Role of stereotactic radiosurgery for multiple (>4) brain metastases
John H. Suh, Sam T. Chao, Lily Angelov, Michael A. Vogelbaum, and Gene H. Barnett
Stereotactic radiosurgery (SRS) is a very important treatment option for patients with brain metastases. Prospective data supports the use of SRS for patients with 1-4 brain metastases. Although whole brain radiation therapy (WBRT) has been an effective adjunct to SRS and surgery and has also provided effective palliation for many patients with brain metastases, the potential side effects especially neurocognitive function decline has increased the use of SRS alone even for patients with multiple (>4) brain metastases despite data that suggests that tumor progression is worse than the potential neurocognitive effects of WBRT. In addition, current stereotactic radiosurgery machines and techniques allow the delivery of SRS to multiple lesions in an efficient manner. As a result, the optimal management of multiple brain metastases (>4) is becoming more contentious given the lack of prospective data. Until further data is available, a multidisciplinary team of neurosurgeons, radiation oncologists, medical oncologists and medical physicists should work closely together to implement individualized treatment for patients with multiple brain metastases. This paper will review some of the institutional, multiinstitutional and randomized trials of SRS for patients with brain metastases, and review the outcomes for patients with multiple (>4) brain metastases treated by SRS and the associated costs.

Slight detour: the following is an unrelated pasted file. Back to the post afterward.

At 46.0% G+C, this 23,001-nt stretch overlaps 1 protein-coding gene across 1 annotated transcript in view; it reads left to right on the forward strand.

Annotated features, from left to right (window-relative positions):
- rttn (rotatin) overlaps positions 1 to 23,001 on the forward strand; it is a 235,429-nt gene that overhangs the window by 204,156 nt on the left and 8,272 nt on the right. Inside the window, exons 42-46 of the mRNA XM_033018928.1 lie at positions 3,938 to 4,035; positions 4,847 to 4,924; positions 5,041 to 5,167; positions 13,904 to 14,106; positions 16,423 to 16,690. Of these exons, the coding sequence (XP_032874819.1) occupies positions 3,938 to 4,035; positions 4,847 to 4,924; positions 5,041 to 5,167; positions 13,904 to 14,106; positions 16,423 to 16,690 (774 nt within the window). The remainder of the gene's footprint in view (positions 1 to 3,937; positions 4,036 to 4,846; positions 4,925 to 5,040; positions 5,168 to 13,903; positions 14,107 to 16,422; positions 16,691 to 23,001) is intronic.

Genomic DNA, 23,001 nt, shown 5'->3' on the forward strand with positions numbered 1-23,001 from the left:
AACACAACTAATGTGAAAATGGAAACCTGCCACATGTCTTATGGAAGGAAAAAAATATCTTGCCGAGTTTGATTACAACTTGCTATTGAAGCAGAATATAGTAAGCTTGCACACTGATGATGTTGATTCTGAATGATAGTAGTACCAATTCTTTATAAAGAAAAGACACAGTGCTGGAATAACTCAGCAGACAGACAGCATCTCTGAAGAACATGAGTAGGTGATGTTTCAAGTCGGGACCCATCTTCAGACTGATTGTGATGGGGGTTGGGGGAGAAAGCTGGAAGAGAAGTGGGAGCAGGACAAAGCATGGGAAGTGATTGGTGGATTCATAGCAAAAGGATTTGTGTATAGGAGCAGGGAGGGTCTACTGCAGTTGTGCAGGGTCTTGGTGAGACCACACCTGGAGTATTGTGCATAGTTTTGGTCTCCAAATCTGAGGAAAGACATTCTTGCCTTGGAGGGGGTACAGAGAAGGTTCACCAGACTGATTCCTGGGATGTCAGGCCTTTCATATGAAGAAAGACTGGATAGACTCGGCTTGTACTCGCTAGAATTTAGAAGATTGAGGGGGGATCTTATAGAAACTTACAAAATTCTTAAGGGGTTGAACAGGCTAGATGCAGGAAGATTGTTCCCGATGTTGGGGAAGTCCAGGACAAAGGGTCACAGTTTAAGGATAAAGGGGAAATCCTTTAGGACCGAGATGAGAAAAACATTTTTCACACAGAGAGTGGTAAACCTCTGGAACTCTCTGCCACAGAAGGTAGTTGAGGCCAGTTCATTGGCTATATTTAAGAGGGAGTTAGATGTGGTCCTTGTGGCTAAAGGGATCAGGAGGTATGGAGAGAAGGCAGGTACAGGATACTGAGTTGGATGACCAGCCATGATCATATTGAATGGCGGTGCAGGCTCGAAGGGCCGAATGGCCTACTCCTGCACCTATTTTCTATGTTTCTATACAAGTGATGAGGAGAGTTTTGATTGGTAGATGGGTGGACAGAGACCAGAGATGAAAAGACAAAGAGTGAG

Keywords: Multiple brain metastases, Stereotactic radiosurgery, Neurocognitive function
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